The theory of Monotropism was developed by Dr Dinah Murray, Wenn Lawson and Mike Lesser (2005) in their article, Attention, monotropism and the diagnostic criteria for autism. They stated "At any one moment the amount of attention available to a conscious individual is limited.... The authors suggest competition between mental processes for scarce attention is an important factor in the shaping of the cognitive process.”(Murray et al., 2005).
Monotropism is increasingly considered to be the underlying principle behind autism and is becoming more widely recognised especially within autistic and neurodivergent communities. Fergus Murray, in their article Me and Monotropism: A unified theory (2018), describes monotropism as a 'pull'. Murray describes montropism as 'resting on a model of the mind as an interest system’: we are all interested in many things, and our interests help direct our attention. Different interests are salient at different times. In a monotropic mind, fewer interests tend to be aroused at any time, and they attract more of our processing resources, making it harder to deal with things outside of our current attention tunnel'.
My experience of being monotropic feels like having a channel of energy that flows through the whole body mind, it is completely consuming. It feels like there is a force within monotropism that draws me into specific channels of thinking and enables me to hyperfocus, it can lead to high levels of engagement and motivation.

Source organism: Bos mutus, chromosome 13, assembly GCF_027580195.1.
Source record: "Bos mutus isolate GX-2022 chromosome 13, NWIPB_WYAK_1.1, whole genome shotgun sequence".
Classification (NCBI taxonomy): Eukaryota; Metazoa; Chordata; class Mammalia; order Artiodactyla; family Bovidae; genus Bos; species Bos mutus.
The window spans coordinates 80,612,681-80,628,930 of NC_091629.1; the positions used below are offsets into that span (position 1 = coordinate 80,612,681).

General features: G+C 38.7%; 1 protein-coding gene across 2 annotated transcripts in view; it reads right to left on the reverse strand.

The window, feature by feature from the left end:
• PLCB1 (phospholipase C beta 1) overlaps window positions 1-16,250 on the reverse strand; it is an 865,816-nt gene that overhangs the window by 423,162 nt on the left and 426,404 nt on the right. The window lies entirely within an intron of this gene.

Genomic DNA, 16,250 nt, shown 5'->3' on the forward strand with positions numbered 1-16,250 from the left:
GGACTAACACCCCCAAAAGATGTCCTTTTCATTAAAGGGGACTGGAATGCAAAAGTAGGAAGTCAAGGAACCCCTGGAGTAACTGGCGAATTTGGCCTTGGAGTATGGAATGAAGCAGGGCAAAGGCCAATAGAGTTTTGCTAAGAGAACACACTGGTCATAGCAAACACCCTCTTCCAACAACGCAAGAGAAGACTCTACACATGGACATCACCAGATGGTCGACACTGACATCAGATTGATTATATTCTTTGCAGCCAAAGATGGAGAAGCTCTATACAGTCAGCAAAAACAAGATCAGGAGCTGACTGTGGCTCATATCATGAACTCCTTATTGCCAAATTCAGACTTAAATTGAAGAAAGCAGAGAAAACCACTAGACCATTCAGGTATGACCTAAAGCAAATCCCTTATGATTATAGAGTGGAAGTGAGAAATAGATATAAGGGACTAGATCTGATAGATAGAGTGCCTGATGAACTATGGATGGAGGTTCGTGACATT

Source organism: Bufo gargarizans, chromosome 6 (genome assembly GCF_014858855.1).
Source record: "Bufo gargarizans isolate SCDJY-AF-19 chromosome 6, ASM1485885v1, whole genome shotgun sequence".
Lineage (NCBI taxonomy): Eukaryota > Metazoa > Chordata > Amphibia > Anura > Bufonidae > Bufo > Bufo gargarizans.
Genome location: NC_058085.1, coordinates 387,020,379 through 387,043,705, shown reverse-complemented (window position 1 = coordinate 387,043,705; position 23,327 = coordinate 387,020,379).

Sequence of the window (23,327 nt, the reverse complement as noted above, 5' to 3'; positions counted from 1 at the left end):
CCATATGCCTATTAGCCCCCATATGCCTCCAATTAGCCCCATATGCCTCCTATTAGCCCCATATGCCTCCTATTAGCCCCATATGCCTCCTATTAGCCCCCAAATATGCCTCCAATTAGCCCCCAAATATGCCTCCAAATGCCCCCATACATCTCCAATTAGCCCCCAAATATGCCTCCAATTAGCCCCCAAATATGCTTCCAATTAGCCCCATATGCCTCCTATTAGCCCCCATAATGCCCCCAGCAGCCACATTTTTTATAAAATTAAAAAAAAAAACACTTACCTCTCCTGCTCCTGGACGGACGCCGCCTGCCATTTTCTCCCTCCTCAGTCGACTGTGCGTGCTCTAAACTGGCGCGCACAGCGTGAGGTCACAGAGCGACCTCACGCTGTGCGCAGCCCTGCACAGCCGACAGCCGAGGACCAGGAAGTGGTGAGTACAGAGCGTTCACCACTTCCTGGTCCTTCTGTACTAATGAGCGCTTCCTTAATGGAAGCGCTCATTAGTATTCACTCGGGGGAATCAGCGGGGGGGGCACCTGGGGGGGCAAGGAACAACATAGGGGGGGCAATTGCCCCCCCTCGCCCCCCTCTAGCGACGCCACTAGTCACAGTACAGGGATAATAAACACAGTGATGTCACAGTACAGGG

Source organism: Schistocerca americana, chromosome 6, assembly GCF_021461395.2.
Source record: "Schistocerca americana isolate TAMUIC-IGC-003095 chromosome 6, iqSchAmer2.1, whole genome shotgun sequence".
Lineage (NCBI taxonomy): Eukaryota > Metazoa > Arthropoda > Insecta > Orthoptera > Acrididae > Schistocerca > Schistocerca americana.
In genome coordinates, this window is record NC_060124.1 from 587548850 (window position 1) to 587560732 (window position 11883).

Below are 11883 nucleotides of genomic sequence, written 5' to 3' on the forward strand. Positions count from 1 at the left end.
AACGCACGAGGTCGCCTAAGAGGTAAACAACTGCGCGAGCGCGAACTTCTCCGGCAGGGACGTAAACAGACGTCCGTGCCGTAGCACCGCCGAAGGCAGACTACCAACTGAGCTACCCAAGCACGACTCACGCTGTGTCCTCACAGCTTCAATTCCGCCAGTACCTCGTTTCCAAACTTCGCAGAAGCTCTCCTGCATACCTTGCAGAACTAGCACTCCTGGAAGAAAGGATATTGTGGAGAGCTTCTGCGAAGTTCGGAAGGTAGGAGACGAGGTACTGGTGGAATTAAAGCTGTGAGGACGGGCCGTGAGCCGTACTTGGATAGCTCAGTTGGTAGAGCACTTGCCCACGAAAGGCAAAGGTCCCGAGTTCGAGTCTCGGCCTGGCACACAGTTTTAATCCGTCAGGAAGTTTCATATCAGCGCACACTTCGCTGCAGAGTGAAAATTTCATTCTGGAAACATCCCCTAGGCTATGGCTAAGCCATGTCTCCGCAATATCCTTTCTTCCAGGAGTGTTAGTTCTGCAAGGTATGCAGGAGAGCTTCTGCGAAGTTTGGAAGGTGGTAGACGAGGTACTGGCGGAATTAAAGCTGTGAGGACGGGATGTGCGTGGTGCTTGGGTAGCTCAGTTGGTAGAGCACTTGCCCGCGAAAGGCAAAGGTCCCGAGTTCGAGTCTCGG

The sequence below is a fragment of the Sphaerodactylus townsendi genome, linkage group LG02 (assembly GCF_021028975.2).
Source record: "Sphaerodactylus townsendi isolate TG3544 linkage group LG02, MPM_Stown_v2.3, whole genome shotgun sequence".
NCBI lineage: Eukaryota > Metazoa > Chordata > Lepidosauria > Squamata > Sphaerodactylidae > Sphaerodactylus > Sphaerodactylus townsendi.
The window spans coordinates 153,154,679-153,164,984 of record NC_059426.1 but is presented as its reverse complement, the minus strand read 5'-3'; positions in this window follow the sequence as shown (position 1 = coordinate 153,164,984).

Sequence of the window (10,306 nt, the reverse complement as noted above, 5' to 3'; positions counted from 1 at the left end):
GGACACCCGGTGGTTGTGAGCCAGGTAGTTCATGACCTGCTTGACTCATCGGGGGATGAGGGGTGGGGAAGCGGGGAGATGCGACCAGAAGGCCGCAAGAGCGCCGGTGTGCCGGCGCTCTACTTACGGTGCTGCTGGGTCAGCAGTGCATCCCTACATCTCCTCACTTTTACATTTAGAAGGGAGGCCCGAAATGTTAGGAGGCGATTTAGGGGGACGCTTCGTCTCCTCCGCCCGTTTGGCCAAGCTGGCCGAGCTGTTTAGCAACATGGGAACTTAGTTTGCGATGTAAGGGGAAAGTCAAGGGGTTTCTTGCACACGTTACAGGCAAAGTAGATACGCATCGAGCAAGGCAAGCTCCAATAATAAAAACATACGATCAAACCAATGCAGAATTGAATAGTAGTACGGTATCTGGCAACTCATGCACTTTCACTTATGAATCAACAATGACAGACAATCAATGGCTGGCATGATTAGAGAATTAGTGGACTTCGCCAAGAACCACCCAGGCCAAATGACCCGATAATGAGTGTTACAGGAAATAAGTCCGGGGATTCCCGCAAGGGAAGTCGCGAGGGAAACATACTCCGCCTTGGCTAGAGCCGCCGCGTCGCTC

Monotropism can create a happy 'flow state'; a monotropic way of thinking and processing can sweep you along; much like a river, it has momentum and can have a deep intense current. It can be a wonderful experience of escapism and regulation. Engaging in monotropic flow states is like entering a happy state of mind, where you may become so hyper-focused that nothing else matters or is even noticed around you.
Monotropism is a good way of conceptualising how autistic special interests can support better mental health. By embracing the theory of monotropism, I feel we can gain an understanding of how flow states may help to recharge and regulate the sensory system. Embracing a natural state of monotropic flow can help to enable positive mental health, work and also learning outcomes for autistic people.
However, I also feel an understanding of monotropism could support a better understanding of the mental health difficulties that some autistic people may experience. When in a flow state it can be hard to shift attention channels to engage in different tasks, which may make daily life quite challenging. It is hard to pull out of / or switch channels of attention that are so consuming. As much as monotropism can create a happy flow state, I feel it can also lead to darker, negative flow states and be exhausting to manage.
I firmly believe that a deeper understanding of monotropism may help reduce the impact of autistic burnout and could improve the mental health outcomes for autistic people. Research has slowly been emerging over the last few years, but this area still needs far more research.